Sometimes, it seems that Excel is the most popular database format for our customers. My response has always been that Excel is not a database, but at the end of the day it doesn’t matter – they have data there that they want to use in Alteryx. In reality I am sure other formats get used more, its just that I hear about Excel so often because there are so many issues.
Our support for Excel files is through a Microsoft driver. In the case of modern Excel (XLSX files) that support comes from the Access Database Engine. There are a bunch of issues with this; if you have a 32bit version of office installed, you can only have the 32bit driver which makes us have to jump through additional hoops if you have a 64 bit Alteryx. For various reasons, it is a hard one for us to install as part of Alteryx, so it is left to the user. This leaves these files unreadable on many machines.
Recently I got the following on our internal support email:
… The issue here is that when you bring the data of the spreadsheet into Alteryx, it rounds up the decimal points to fewer than from data that is showing in Excel. Where the spreadsheet shows 5 decimal points, Alteryx only brings in 4 decimal points. The user doesn’t need the entire decimal range, but at least wants to have the 5 decimals of data. …
It’s issues like this that we have no control over. If you bring the same file into Microsoft Access, you see the same issue so it is clearly an issue in the underlying driver. There are many other issues with the MS driver, like having a mixed type column that doesn’t have any strings in the 1st 16 rows…
Frustrated with always answering the same thing: “Its an issue in the Microsoft Driver,” I decided to see what I could do for this customer. XLSX files are actually a ZIP file containing a bunch of XML files. I decided to build a macro to read XLSX files directly, without need of the Microsoft driver. While it is not production worthy (no tester has ever looked at it), it seems to work pretty well. I tried to make it as full featured as possible – you can see the options on the right. The one downside is that I have no way of getting the sheet names in the macro interface – you have to specify a sheet number. It will show you all the sheet names to the output log when you run, so its easy to figure them out.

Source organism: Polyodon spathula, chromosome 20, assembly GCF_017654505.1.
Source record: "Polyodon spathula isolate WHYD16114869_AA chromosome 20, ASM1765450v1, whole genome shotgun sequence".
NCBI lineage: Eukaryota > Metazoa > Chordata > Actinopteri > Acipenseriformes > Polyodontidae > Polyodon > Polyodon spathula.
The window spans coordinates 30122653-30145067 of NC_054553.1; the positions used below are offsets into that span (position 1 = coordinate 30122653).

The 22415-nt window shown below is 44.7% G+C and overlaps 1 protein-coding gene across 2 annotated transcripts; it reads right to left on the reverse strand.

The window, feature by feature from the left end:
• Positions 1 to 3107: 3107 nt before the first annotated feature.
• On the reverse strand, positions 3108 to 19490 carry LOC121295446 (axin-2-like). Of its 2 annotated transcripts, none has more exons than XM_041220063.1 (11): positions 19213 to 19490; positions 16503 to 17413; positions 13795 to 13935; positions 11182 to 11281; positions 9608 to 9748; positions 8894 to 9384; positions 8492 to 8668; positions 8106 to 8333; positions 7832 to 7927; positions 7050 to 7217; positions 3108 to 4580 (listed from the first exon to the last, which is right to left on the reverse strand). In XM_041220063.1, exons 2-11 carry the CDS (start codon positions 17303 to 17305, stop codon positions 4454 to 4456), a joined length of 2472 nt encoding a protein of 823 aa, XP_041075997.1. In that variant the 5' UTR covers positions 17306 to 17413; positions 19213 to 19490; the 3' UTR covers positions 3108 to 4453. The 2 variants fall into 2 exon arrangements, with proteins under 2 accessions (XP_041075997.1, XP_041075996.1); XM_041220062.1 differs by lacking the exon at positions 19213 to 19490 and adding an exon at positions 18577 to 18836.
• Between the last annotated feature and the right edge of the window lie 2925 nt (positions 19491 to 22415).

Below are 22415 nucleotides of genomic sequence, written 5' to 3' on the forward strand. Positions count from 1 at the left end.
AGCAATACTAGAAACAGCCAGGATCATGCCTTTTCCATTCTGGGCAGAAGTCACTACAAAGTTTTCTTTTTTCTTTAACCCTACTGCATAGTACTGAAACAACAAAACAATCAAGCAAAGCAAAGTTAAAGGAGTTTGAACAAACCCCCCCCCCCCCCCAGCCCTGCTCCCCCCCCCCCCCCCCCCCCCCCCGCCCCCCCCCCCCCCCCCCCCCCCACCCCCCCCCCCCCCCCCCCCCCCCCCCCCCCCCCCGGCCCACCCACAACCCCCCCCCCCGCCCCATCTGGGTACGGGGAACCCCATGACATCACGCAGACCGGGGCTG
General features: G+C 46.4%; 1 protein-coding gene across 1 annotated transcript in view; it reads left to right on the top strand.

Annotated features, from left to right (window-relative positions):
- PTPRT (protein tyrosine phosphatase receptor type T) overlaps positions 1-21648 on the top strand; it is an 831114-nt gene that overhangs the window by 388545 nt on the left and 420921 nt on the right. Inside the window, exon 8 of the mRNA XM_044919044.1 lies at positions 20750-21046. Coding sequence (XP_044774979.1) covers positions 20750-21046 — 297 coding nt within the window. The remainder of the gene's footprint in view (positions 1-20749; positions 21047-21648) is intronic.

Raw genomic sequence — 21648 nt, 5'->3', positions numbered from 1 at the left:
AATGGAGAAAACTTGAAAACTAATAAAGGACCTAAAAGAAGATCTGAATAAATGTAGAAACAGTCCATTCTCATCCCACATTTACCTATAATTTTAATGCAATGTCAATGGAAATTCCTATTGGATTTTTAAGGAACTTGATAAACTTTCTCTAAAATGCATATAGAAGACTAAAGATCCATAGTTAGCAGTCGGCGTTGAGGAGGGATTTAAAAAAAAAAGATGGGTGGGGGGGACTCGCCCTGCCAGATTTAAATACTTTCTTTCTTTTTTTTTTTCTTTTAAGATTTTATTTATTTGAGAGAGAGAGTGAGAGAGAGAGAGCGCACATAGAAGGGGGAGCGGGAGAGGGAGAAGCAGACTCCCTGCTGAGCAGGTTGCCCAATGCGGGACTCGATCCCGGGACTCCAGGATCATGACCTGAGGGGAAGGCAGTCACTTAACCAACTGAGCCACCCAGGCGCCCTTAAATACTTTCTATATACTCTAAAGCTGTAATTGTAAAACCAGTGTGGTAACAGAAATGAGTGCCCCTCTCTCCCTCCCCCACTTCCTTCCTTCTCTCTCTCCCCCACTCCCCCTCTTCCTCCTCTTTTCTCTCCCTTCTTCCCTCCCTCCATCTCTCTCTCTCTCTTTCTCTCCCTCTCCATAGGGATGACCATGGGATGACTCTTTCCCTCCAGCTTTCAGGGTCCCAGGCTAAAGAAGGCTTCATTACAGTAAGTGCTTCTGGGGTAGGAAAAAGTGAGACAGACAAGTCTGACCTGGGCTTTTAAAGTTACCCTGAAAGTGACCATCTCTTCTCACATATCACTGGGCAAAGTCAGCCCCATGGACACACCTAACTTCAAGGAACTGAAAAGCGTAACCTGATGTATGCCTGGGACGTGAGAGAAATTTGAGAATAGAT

If this is what you need, go ahead and Download ReadXlsx.yxzp. For more information, continue reading…
Since the file is a ZIP file, the 1st step is unzipping it. I used unzip.exe from info-zip which is embedded into the package. When unzipping files or otherwise creating temporary files in Alteryx it is a good idea to put them in a directory starting with %TEMP%. That will be the Alteryx specific temp directory and in fact it creates a new directory every time you run a module. This allows Alteryx to clean up after us so we don’t have to worry about deleting the files.
XLSX files are not simple XML files that contain the data you need. The individual cells have a type, which can refer to a string, or a shared string. If it is a shared string, then the value is in the sharedStrings.xml file. The problem is that if a document has no shared strings, than that file does not even exist. Alteryx doesn’t deal with failure to read a file very gracefully; it essentially stops processing at that point. In order to get around this I use a formula to create the path with the FileExisits function to check for existence, and if not present point it to another file that is always in the XLSX file. After this, I can use a DynamicInput to actually read the file.
The XML parse only outputs fields corresponding to attributes and children that it sees in the document, where Excel tries to save the document with as little XML as possible, probably to make it smaller. I use last weeks macro, Ensuring fields are in a data stream, several times in this macro in order to make sure that fields are present.
One of the bigger challenges was Date/Time values. Date and Time fields are stored as numbers in Excel. The date is represented as the number of days since December 30th, 1899 and the time is the fractional portion of the number. The reason it is the 30th vs. the 31st is interesting – it actually goes back to a bug in Lotus 123! I used the 30th as a cheat to avoid the whole issue, but it does mean that dates before March 1st, 1900 will be off by a day. It would be easy to fix if anyone needed dates from then. In order to know that a particular number is a date or time, we have to look at the style which means we have to load styles.xml from the ZIP. In reading the styles, the field we are interested in is numFmtId. This value sometimes can be user defined and other times coming from a standard list. Some documentation of the values can be found here. In particular, we are concerned with #’s 14 & 15 (Dates), 18 to 20 (Times) and 21 (DateTime).
Properly identifying string fields was interesting. I wanted to use an AutoField tool to properly select types, but some #’s, like ZIP codes, are entered in to Excel as strings and you really want them to stay that way. In order to force the AutoField to leave these fields as strings, I added some punctuation to the front of them that I later remove. The net effect is that field types are all recognized optimally, even for mixed type columns.
Once again, you can go ahead and Download ReadXlsx.yxzp. If you run in to any issues, or just want to make comments about how this works, leave a comment here. This is not officially supported at all.
Thanks for reading,
If you don’t yet have a copy of Alteryx yet, by all means go get one. Its free (for limited use)… http://www.alteryx.com/download